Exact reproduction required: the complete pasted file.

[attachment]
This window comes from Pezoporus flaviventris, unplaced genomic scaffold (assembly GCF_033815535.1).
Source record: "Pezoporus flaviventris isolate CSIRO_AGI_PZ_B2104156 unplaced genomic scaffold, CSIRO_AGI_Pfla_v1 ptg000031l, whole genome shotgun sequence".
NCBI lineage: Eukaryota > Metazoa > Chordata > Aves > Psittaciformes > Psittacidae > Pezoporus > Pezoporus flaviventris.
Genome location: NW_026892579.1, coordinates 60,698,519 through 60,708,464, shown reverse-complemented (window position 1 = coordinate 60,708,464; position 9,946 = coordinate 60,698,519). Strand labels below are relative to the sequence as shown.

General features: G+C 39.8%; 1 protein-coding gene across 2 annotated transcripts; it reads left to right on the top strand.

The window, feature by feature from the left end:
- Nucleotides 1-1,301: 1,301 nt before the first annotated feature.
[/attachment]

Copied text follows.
This window comes from Pezoporus flaviventris, unplaced genomic scaffold (assembly GCF_033815535.1).
Source record: "Pezoporus flaviventris isolate CSIRO_AGI_PZ_B2104156 unplaced genomic scaffold, CSIRO_AGI_Pfla_v1 ptg000031l, whole genome shotgun sequence".
NCBI lineage: Eukaryota > Metazoa > Chordata > Aves > Psittaciformes > Psittacidae > Pezoporus > Pezoporus flaviventris.
Genome location: NW_026892579.1, coordinates 60,698,519 through 60,708,464, shown reverse-complemented (window position 1 = coordinate 60,708,464; position 9,946 = coordinate 60,698,519). Strand labels below are relative to the sequence as shown.

General features: G+C 39.8%; 1 protein-coding gene across 2 annotated transcripts; it reads left to right on the top strand.

The window, feature by feature from the left end:
- Nucleotides 1-1,301: 1,301 nt before the first annotated feature.